China Threatens Australia Because That’s All It Can Do

Beijing has a lot of leverage over countries that rely on it for trade, but it’s hard to translate that into anything more meaningful.

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As cases of COVID-19 resurge elsewhere in the world, it’s worth remembering that Australia whipped the coronavirus into submission with relative ease, reducing the number of new daily cases to single digits by mid-April. Yet, the pandemic has left Australia with an acute case of economic and diplomatic whiplash anyway, not because of its public health shortcomings but because of its uneasy codependence with China. The country’s astonishing 29-year run of economic growth is set to come to an abrupt end, thanks in part to flagging demand from China, whose soaring commodities purchases helped keep Australia out of a recession after 2008. And Beijing, upset with Canberra over (among other seemingly trivial matters) its pro forma support for an international investigation into the origins of the virus and Taiwanese membership in the World Health Organization, is going the extra mile to ensure Australia doesn’t take Chinese buyers for granted. Over the past month, China has halted shipments of Australian beef, imposed an 80 percent tariff on Australian barley, warned of consumer boycotts targeting Australian winemakers and dairy farmers, and urged the more than 200,000 Chinese university students in Australia to consider studying elsewhere. Beijing, in other words, is becoming less […]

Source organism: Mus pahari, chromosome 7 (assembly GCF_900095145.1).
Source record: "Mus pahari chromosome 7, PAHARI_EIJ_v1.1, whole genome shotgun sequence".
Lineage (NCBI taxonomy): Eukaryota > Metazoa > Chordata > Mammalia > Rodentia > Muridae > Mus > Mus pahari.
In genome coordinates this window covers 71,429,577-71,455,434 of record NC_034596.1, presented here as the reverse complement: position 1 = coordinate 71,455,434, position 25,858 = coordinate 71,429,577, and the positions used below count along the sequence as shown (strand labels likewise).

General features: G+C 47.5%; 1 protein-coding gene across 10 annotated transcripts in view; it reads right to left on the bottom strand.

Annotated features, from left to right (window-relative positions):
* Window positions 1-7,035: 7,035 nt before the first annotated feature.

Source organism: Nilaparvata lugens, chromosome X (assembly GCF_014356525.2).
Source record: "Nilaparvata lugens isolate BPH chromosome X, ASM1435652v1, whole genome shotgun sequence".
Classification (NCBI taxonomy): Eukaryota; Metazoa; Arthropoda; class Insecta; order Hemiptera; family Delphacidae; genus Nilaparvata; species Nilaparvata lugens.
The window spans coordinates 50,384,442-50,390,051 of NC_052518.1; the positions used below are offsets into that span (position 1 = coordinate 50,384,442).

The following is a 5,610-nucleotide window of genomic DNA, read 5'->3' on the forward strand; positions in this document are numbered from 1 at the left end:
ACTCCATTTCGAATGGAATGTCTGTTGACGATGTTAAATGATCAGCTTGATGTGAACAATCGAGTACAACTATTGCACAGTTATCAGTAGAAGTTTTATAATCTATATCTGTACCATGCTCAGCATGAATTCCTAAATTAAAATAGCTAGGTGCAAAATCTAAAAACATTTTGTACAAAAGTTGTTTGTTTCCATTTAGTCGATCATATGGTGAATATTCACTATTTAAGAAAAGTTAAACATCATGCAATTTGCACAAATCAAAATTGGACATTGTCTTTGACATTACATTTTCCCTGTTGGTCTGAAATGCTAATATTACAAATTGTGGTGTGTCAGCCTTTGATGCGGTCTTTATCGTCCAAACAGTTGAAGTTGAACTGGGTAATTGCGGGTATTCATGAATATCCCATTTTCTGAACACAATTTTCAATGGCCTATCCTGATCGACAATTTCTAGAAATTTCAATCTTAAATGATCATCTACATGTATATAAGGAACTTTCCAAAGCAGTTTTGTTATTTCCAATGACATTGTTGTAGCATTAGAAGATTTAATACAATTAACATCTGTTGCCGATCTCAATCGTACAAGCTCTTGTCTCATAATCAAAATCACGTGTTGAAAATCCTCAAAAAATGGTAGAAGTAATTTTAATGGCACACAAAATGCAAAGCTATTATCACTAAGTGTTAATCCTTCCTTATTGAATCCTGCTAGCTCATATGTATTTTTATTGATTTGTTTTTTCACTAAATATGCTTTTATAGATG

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Phillip Orchard
Phillip Orchard is an analyst at Geopolitical Futures. Prior to joining the company, Mr. Orchard spent nearly six years at Stratfor, working as an editor and writing about East Asian geopolitics. He’s spent more than six years abroad, primarily in Southeast Asia and Latin America, where he’s had formative, immersive experiences with the problems arising from mass political upheaval, civil conflict and human migration. Mr. Orchard holds a master’s degree in Security, Law and Diplomacy from the Lyndon B. Johnson School of Public Affairs, where he focused on energy and national security, Chinese foreign policy, intelligence analysis, and institutional pathologies. He also earned a bachelor’s degree in journalism from the University of Texas. He speaks Spanish and some Thai and Lao.